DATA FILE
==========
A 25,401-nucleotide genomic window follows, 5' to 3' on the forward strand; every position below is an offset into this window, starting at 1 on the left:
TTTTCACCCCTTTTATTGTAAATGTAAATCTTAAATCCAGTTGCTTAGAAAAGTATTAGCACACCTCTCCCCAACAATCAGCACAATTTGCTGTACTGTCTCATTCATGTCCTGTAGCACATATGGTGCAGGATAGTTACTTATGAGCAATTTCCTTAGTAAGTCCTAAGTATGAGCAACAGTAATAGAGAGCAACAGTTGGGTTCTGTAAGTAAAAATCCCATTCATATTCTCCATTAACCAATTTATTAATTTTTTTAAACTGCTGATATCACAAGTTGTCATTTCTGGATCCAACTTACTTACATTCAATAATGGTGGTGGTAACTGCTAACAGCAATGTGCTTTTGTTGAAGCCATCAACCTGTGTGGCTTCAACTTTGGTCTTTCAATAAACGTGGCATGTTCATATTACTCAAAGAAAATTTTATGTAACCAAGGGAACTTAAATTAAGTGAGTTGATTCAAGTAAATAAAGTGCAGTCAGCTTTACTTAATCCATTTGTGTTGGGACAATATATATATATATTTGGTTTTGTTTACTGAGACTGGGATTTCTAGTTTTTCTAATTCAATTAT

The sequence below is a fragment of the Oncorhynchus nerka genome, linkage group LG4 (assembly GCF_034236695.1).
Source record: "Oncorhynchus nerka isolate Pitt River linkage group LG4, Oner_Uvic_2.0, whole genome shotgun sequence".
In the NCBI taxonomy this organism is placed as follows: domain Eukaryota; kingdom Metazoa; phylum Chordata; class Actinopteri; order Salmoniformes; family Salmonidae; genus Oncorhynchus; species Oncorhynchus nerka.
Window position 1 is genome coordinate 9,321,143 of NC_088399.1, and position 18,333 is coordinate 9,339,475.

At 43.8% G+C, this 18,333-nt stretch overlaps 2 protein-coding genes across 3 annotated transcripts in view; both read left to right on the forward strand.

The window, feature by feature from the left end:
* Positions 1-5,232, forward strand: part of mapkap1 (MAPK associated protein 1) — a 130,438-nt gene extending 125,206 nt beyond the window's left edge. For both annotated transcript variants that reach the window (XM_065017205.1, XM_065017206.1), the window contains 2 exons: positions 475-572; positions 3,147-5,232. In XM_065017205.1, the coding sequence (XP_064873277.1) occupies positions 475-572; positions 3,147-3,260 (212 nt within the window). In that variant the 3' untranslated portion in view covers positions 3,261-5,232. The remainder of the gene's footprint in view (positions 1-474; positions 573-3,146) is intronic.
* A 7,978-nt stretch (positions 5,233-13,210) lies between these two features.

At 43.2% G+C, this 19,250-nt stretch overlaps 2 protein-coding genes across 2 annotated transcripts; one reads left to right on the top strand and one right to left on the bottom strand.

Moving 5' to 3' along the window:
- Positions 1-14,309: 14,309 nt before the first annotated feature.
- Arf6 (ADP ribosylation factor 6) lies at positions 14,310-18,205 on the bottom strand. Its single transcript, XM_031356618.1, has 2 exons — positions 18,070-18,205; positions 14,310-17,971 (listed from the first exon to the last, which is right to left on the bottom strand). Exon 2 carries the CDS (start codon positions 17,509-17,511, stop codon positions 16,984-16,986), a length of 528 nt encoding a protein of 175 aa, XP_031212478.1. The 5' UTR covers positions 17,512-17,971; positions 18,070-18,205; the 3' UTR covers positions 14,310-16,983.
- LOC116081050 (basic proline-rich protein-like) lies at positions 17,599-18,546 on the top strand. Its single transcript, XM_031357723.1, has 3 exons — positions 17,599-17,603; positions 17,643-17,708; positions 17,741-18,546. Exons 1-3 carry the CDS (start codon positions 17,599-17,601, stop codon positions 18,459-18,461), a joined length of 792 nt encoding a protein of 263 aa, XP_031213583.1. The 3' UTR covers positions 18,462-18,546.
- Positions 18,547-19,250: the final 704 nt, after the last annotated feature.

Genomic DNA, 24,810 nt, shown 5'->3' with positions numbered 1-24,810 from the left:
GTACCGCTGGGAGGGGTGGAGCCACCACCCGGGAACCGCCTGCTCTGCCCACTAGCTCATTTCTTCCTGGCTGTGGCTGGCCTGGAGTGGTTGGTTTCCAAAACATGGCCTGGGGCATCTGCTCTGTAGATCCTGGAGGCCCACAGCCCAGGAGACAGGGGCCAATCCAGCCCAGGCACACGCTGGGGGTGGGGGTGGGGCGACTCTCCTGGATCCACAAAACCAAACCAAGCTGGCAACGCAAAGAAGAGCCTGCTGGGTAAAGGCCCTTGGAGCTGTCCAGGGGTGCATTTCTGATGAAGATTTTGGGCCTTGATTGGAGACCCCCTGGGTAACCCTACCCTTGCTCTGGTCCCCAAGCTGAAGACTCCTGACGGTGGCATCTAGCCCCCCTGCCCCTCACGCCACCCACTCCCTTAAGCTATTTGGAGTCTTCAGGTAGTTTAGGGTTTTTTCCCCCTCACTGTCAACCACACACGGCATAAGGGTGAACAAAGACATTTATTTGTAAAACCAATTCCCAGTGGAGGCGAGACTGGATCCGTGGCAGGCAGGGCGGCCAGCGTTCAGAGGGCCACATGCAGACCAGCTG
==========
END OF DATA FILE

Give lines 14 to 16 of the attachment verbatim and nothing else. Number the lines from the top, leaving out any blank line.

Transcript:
- Arf6 (ADP ribosylation factor 6) lies at positions 14,310-18,205 on the bottom strand. Its single transcript, XM_031356618.1, has 2 exons — positions 18,070-18,205; positions 14,310-17,971 (listed from the first exon to the last, which is right to left on the bottom strand). Exon 2 carries the CDS (start codon positions 17,509-17,511, stop codon positions 16,984-16,986), a length of 528 nt encoding a protein of 175 aa, XP_031212478.1. The 5' UTR covers positions 17,512-17,971; positions 18,070-18,205; the 3' UTR covers positions 14,310-16,983.
- LOC116081050 (basic proline-rich protein-like) lies at positions 17,599-18,546 on the top strand. Its single transcript, XM_031357723.1, has 3 exons — positions 17,599-17,603; positions 17,643-17,708; positions 17,741-18,546. Exons 1-3 carry the CDS (start codon positions 17,599-17,601, stop codon positions 18,459-18,461), a joined length of 792 nt encoding a protein of 263 aa, XP_031213583.1. The 3' UTR covers positions 18,462-18,546.
- Positions 18,547-19,250: the final 704 nt, after the last annotated feature.